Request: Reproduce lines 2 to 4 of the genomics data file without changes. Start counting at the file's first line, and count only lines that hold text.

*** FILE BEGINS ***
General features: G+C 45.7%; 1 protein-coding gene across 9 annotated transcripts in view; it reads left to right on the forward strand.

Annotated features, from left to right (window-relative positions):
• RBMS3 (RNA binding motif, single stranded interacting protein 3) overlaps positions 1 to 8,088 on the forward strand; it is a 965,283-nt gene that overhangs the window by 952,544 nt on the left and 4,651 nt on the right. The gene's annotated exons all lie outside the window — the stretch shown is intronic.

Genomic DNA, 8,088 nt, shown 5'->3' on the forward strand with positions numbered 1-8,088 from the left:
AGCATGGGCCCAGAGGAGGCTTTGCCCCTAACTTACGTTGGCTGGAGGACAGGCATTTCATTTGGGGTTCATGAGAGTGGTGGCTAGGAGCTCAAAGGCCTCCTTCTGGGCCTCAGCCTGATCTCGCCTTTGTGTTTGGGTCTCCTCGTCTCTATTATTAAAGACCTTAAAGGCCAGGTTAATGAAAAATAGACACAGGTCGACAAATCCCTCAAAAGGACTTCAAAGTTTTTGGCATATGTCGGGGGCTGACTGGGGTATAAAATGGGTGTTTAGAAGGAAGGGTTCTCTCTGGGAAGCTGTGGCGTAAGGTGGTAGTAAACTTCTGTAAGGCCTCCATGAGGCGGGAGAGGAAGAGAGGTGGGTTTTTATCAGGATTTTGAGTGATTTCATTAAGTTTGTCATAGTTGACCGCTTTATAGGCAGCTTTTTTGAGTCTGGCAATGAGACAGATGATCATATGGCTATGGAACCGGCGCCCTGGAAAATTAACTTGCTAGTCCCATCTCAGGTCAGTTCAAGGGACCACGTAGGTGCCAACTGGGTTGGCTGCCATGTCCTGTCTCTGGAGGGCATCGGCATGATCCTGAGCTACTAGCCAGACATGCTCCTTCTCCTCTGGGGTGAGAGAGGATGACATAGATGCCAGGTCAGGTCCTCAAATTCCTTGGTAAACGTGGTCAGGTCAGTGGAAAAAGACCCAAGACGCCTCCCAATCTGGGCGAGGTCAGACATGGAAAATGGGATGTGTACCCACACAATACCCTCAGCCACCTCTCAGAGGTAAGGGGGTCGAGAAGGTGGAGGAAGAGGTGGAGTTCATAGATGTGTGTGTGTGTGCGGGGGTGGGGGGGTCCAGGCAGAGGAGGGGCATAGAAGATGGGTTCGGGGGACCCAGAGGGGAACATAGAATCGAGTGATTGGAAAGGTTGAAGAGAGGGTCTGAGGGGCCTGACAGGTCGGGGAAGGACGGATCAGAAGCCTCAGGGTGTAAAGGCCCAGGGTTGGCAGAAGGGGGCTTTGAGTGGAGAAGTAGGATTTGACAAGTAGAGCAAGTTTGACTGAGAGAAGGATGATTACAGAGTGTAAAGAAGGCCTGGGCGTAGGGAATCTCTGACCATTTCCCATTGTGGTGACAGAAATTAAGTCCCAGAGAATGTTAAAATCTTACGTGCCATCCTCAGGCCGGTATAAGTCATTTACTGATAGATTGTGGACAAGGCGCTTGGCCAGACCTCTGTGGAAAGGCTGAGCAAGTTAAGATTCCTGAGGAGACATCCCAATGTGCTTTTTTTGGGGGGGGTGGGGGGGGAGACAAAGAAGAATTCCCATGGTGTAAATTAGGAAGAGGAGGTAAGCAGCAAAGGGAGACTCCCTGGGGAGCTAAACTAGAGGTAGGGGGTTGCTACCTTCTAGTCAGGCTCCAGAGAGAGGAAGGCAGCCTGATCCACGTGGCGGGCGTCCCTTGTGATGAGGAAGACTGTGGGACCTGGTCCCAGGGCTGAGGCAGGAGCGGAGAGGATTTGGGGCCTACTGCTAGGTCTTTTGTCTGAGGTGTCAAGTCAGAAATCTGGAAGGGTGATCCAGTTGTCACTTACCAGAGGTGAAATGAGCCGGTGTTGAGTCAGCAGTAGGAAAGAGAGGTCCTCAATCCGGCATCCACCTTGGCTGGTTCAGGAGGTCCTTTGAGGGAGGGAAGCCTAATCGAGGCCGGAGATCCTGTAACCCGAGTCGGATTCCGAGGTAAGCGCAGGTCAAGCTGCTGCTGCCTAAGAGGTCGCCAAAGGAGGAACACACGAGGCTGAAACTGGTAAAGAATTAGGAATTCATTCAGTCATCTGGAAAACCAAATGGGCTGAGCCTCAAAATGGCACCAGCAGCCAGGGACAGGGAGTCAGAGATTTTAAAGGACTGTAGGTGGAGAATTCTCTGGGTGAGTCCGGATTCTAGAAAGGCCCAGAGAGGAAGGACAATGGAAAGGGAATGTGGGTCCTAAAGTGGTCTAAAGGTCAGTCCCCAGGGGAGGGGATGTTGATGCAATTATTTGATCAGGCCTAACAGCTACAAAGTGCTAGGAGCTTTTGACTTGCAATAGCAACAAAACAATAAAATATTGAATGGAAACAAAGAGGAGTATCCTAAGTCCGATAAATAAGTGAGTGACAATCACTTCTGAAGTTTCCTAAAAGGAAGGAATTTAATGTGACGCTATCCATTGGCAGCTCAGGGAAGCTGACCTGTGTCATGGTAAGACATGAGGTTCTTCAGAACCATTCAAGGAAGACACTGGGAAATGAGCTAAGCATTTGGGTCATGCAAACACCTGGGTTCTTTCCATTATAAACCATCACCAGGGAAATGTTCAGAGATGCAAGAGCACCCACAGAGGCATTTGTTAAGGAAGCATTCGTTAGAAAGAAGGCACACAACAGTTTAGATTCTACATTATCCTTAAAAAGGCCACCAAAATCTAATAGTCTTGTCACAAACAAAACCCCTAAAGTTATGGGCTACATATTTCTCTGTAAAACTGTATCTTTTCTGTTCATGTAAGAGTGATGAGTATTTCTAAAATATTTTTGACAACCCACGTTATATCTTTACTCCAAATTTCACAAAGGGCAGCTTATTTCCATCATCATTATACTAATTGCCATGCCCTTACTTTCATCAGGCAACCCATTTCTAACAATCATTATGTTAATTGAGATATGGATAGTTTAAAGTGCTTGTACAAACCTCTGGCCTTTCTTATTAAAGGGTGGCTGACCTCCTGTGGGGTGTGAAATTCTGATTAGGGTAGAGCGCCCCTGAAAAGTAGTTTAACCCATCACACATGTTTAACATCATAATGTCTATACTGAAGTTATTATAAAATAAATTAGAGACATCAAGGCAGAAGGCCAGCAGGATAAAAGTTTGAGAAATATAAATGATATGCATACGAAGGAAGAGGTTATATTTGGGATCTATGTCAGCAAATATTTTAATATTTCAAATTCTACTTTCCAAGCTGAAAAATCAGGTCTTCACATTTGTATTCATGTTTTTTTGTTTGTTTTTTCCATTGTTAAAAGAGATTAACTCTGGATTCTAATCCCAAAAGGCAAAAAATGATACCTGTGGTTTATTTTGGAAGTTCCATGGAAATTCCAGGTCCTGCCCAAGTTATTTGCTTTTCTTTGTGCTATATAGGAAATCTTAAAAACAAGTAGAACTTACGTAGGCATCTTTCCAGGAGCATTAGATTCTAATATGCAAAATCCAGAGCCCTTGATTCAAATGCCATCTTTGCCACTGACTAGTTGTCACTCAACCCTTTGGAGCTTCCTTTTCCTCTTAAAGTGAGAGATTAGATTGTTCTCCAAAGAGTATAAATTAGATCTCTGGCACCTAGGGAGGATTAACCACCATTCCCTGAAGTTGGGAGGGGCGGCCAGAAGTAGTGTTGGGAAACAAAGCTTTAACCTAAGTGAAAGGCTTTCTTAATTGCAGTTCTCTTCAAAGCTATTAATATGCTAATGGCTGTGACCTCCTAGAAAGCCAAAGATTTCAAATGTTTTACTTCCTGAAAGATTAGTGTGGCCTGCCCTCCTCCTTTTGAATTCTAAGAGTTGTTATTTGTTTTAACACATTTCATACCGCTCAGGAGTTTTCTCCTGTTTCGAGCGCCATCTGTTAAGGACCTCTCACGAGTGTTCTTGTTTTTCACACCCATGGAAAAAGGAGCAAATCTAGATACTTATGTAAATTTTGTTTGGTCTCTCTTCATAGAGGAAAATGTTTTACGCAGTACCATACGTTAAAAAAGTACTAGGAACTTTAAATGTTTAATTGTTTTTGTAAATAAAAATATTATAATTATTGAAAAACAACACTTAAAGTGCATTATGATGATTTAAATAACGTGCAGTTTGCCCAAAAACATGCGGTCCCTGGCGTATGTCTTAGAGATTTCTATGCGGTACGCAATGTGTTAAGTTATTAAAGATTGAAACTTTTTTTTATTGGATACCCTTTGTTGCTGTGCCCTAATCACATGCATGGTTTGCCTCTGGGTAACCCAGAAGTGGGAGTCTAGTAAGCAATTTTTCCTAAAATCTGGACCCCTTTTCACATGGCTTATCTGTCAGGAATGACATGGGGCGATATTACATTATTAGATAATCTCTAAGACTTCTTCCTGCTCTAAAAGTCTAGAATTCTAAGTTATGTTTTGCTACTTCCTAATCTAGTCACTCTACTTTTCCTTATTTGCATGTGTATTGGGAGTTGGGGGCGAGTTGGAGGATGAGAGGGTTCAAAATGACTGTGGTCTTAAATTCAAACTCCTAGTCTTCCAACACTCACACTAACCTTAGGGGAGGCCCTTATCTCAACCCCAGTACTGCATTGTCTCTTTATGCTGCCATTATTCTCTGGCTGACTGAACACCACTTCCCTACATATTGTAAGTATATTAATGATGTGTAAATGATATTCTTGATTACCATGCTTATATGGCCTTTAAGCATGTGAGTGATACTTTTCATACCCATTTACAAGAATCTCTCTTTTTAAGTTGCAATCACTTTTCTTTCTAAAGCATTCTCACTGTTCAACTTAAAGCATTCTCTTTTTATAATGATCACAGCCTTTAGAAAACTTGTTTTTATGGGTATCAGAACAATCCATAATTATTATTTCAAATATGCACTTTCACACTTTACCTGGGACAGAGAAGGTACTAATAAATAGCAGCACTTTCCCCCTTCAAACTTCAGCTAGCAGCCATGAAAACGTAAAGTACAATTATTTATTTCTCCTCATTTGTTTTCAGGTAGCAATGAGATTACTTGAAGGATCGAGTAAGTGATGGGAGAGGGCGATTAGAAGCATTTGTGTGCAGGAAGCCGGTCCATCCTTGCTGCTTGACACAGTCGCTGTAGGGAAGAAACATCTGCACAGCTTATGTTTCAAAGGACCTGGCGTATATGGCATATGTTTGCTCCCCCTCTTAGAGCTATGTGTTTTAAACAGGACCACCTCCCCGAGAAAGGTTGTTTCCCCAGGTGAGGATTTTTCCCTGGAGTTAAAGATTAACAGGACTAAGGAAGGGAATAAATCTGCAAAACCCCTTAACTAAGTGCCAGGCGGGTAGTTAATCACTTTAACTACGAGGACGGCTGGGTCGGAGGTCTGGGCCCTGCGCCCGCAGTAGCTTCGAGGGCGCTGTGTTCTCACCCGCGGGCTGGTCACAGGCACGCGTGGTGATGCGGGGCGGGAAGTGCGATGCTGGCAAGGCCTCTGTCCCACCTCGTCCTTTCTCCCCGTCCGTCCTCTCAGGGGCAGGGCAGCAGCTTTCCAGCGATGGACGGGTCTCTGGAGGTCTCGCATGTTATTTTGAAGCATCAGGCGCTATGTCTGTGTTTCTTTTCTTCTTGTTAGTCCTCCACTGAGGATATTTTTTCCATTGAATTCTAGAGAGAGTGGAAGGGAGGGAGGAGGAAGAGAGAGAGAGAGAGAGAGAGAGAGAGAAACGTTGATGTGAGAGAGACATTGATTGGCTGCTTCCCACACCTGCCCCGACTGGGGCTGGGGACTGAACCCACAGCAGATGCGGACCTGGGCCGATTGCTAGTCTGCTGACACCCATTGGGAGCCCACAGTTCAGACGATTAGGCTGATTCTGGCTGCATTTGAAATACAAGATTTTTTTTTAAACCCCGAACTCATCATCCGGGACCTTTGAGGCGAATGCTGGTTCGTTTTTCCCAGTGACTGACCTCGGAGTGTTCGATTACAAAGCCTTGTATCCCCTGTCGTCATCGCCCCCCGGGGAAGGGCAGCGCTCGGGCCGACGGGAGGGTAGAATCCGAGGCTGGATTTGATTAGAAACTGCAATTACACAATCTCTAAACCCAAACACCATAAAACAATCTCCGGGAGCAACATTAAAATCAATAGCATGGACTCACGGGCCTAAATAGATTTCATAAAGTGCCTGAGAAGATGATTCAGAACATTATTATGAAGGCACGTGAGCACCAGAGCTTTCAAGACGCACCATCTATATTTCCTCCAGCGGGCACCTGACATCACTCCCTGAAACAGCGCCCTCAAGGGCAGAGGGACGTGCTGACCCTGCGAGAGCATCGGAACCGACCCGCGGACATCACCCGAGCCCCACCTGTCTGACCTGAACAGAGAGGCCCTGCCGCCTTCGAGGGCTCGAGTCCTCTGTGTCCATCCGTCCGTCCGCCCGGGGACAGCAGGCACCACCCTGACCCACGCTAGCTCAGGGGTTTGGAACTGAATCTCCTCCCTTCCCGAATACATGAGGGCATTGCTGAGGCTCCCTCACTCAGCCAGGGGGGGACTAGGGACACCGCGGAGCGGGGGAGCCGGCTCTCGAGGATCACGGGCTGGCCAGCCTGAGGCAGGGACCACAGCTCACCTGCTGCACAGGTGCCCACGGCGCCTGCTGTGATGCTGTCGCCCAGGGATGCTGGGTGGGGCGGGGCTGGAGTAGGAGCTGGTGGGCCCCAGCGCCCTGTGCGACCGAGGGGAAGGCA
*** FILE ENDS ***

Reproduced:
Annotated features, from left to right (window-relative positions):
• RBMS3 (RNA binding motif, single stranded interacting protein 3) overlaps positions 1 to 8,088 on the forward strand; it is a 965,283-nt gene that overhangs the window by 952,544 nt on the left and 4,651 nt on the right. The gene's annotated exons all lie outside the window — the stretch shown is intronic.

Genomic DNA, 8,088 nt, shown 5'->3' on the forward strand with positions numbered 1-8,088 from the left: